Hulkko’s chapter rehearses how population policy advocates have perceived and rationalised old fears of unwanted population change in the affluent Nordic countries, while cautiously turning their attention to emergent concerns about environmental change. Hulkko found politicians in market economies culpable of short-sighted policymaking and an overemphasis on economic growth and profit seeking. They overlooked the fact that “a balanced population development and clean nature are basic requirements for human wellbeing”. What, then, was Finland’s specific part in the complex relationship between population and environmental change? He concluded:

The declining number of Finns does not help the global population problem. However, it has an indisputable effect on the Finnish culture and the well-being of our people (Hulkko 1991, p. 271).

Hulkko thus reaffirmed the longstanding rationale in Finnish affective biopolitics of population—the key population concern—which was the fear that there are ‘too few of us’. In regards to solving what he called the population problem of the world, Hulkko proposed increasing development aid to population policy work through the United Nations Population Fund (UNFPA) and other UN programmes. The FFF CEO concluded that Finland should put more effort into distributing knowledge and expertise on family planning, birth control and related policy work, spearheaded by the FFF, in “developing countries” (Hulkko 1991, pp. 271–275). Ultimately this Finnish population policy leader envisioned differentiated futures between the Global North and South. Echoing discussions of overpopulation by demographers, environmental scientists and economists since the 1970s, the population–environment nexus was seen to require political action in the impoverished South. Meanwhile, population anxieties in the welfare state of Finland continued to focus on fertility decline.

The new millennium saw several governmental and ministerial committee reports published on anticipated family, population, migration, and public health developments (listed in Miettinen et al 1998). This raised enthusiasm towards population questions. According to key Finnish demographers,

[T]he global issues in the areas of population and environment have gained greater visibility also in Finland, following the UN Conference on Environment and Development in Rio de Janeiro in 1992 and the International Conference on Population and Development in Cairo in 1994 (Miettinen et al 1998, p. 7).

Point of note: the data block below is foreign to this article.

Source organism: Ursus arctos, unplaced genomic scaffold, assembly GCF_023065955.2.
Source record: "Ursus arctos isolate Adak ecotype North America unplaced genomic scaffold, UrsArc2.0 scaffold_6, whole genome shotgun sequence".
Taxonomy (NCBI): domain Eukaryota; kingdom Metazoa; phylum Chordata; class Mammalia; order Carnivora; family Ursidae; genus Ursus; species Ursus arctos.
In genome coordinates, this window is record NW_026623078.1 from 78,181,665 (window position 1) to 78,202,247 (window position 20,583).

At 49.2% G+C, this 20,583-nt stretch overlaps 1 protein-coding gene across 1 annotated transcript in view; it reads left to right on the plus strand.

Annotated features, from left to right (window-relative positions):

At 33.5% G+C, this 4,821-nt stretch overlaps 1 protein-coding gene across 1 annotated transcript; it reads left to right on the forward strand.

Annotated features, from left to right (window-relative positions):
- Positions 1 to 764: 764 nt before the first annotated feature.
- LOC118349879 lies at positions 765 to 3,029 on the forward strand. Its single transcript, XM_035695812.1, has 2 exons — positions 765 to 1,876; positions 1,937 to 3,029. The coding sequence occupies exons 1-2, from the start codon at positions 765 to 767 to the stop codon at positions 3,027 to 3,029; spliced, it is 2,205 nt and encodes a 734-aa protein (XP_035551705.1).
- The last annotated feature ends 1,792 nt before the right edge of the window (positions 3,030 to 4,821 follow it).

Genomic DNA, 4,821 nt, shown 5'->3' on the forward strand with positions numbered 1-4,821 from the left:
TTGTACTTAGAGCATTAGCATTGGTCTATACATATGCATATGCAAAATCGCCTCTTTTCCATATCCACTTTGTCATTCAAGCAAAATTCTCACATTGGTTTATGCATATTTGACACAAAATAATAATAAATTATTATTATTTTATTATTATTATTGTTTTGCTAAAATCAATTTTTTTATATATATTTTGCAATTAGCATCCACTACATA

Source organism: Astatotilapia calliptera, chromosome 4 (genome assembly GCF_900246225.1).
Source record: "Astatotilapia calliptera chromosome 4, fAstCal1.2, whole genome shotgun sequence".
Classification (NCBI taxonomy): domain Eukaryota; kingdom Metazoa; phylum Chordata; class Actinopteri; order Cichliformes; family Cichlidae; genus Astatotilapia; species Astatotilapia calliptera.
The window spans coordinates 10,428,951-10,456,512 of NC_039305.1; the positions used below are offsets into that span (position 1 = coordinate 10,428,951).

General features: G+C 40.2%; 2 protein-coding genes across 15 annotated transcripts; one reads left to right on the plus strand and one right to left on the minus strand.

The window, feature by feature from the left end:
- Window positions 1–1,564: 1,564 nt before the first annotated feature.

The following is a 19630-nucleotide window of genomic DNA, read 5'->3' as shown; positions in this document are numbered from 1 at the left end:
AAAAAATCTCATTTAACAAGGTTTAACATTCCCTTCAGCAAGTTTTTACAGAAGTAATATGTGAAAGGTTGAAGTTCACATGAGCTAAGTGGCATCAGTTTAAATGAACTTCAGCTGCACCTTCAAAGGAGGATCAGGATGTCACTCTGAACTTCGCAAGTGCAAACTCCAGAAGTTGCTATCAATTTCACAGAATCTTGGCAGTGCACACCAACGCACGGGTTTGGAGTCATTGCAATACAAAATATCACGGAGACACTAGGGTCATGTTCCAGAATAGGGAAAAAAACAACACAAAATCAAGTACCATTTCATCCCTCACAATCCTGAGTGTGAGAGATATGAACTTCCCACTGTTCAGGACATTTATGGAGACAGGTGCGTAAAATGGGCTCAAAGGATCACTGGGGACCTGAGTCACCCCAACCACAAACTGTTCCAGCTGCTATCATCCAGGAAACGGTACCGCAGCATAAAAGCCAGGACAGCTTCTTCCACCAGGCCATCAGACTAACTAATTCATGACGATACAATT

The Finnish take on mounting interest in population issues centred on how to ensure what was considered beneficial population development, taking into account a new source of population anxiety emerging alongside that of a too-low birth rate, “greying Finland” (Miettinen et al 1998, p. 88). Following the ageing population and the declining birth rate, Finnish demographers asked: “can the welfare state endure the population challenge?” (Söderling 1997, p. 43).

In 1998, the FFF-hosted Population Policy Research Institute published a forward-looking report, The Population of Finland in 2031How, from where and how many? Bringing together prominent demographers from across the country, the report aimed to outline “the population future of Finland one generation on” (Miettinen et al 1998, p. 3). In the preface, the research institute’s director Ismo Söderling noted two issues that are relevant to our discussion on the affective biopolitics of populations. Söderling maintained that population issues and forecasts tend to receive wide publicity and are “the source of interest and debate”. He thus acknowledged the ‘affective life’ (cf. Anderson 2012) of population issues in society. Söderling also saw that forecasting arises from a basic human need to structure the future, while he noted that population projections tend to fail in the long run. The role of such projections, then, was to generate and uphold public and policy discussion on “upcoming population challenges” (Miettinen et al 1998, p. 3).